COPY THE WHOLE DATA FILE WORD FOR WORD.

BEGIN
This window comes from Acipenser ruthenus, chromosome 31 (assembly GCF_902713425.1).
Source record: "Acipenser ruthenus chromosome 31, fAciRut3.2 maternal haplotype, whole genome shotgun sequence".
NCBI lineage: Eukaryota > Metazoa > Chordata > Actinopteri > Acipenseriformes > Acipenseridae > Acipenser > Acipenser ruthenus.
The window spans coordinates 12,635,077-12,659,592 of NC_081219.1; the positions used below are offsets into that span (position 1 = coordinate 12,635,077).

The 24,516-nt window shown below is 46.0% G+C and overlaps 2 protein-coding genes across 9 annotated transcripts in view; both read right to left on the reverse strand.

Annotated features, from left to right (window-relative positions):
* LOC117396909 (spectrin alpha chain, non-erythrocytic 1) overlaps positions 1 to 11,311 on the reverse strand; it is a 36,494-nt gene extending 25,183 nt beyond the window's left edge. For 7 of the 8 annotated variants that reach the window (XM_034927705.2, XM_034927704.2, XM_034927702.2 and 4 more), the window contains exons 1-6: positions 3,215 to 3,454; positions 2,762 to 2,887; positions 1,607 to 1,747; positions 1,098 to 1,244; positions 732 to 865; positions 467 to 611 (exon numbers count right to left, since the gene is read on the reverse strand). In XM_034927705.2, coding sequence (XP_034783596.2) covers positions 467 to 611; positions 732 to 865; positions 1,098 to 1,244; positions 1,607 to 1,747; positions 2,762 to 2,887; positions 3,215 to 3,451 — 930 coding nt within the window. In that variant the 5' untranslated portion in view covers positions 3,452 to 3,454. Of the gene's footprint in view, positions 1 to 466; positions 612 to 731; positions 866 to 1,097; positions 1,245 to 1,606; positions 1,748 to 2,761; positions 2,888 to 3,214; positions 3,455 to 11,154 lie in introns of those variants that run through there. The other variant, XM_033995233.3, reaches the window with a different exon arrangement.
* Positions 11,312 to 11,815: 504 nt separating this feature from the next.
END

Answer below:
This window comes from Acipenser ruthenus, chromosome 31 (assembly GCF_902713425.1).
Source record: "Acipenser ruthenus chromosome 31, fAciRut3.2 maternal haplotype, whole genome shotgun sequence".
NCBI lineage: Eukaryota > Metazoa > Chordata > Actinopteri > Acipenseriformes > Acipenseridae > Acipenser > Acipenser ruthenus.
The window spans coordinates 12,635,077-12,659,592 of NC_081219.1; the positions used below are offsets into that span (position 1 = coordinate 12,635,077).

The 24,516-nt window shown below is 46.0% G+C and overlaps 2 protein-coding genes across 9 annotated transcripts in view; both read right to left on the reverse strand.

Annotated features, from left to right (window-relative positions):
* LOC117396909 (spectrin alpha chain, non-erythrocytic 1) overlaps positions 1 to 11,311 on the reverse strand; it is a 36,494-nt gene extending 25,183 nt beyond the window's left edge. For 7 of the 8 annotated variants that reach the window (XM_034927705.2, XM_034927704.2, XM_034927702.2 and 4 more), the window contains exons 1-6: positions 3,215 to 3,454; positions 2,762 to 2,887; positions 1,607 to 1,747; positions 1,098 to 1,244; positions 732 to 865; positions 467 to 611 (exon numbers count right to left, since the gene is read on the reverse strand). In XM_034927705.2, coding sequence (XP_034783596.2) covers positions 467 to 611; positions 732 to 865; positions 1,098 to 1,244; positions 1,607 to 1,747; positions 2,762 to 2,887; positions 3,215 to 3,451 — 930 coding nt within the window. In that variant the 5' untranslated portion in view covers positions 3,452 to 3,454. Of the gene's footprint in view, positions 1 to 466; positions 612 to 731; positions 866 to 1,097; positions 1,245 to 1,606; positions 1,748 to 2,761; positions 2,888 to 3,214; positions 3,455 to 11,154 lie in introns of those variants that run through there. The other variant, XM_033995233.3, reaches the window with a different exon arrangement.
* Positions 11,312 to 11,815: 504 nt separating this feature from the next.